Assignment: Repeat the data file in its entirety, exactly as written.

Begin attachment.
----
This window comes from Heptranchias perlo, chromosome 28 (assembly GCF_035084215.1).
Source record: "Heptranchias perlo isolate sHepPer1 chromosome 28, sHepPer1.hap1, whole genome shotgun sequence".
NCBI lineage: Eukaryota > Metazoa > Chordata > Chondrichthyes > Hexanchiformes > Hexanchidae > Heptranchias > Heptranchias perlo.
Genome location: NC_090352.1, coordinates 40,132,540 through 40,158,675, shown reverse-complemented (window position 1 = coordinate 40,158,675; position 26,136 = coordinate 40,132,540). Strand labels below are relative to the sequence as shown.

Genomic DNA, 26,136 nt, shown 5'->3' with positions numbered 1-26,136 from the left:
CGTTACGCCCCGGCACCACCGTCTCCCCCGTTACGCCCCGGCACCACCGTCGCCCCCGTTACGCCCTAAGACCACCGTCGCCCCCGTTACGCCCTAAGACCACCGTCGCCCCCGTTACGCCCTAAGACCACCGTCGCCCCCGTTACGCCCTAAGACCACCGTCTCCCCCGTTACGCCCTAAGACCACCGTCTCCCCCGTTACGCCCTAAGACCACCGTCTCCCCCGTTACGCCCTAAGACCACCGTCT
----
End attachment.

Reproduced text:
This window comes from Heptranchias perlo, chromosome 28 (assembly GCF_035084215.1).
Source record: "Heptranchias perlo isolate sHepPer1 chromosome 28, sHepPer1.hap1, whole genome shotgun sequence".
NCBI lineage: Eukaryota > Metazoa > Chordata > Chondrichthyes > Hexanchiformes > Hexanchidae > Heptranchias > Heptranchias perlo.
Genome location: NC_090352.1, coordinates 40,132,540 through 40,158,675, shown reverse-complemented (window position 1 = coordinate 40,158,675; position 26,136 = coordinate 40,132,540). Strand labels below are relative to the sequence as shown.

Genomic DNA, 26,136 nt, shown 5'->3' with positions numbered 1-26,136 from the left:
CGTTACGCCCCGGCACCACCGTCTCCCCCGTTACGCCCCGGCACCACCGTCGCCCCCGTTACGCCCTAAGACCACCGTCGCCCCCGTTACGCCCTAAGACCACCGTCGCCCCCGTTACGCCCTAAGACCACCGTCGCCCCCGTTACGCCCTAAGACCACCGTCTCCCCCGTTACGCCCTAAGACCACCGTCTCCCCCGTTACGCCCTAAGACCACCGTCTCCCCCGTTACGCCCTAAGACCACCGTCT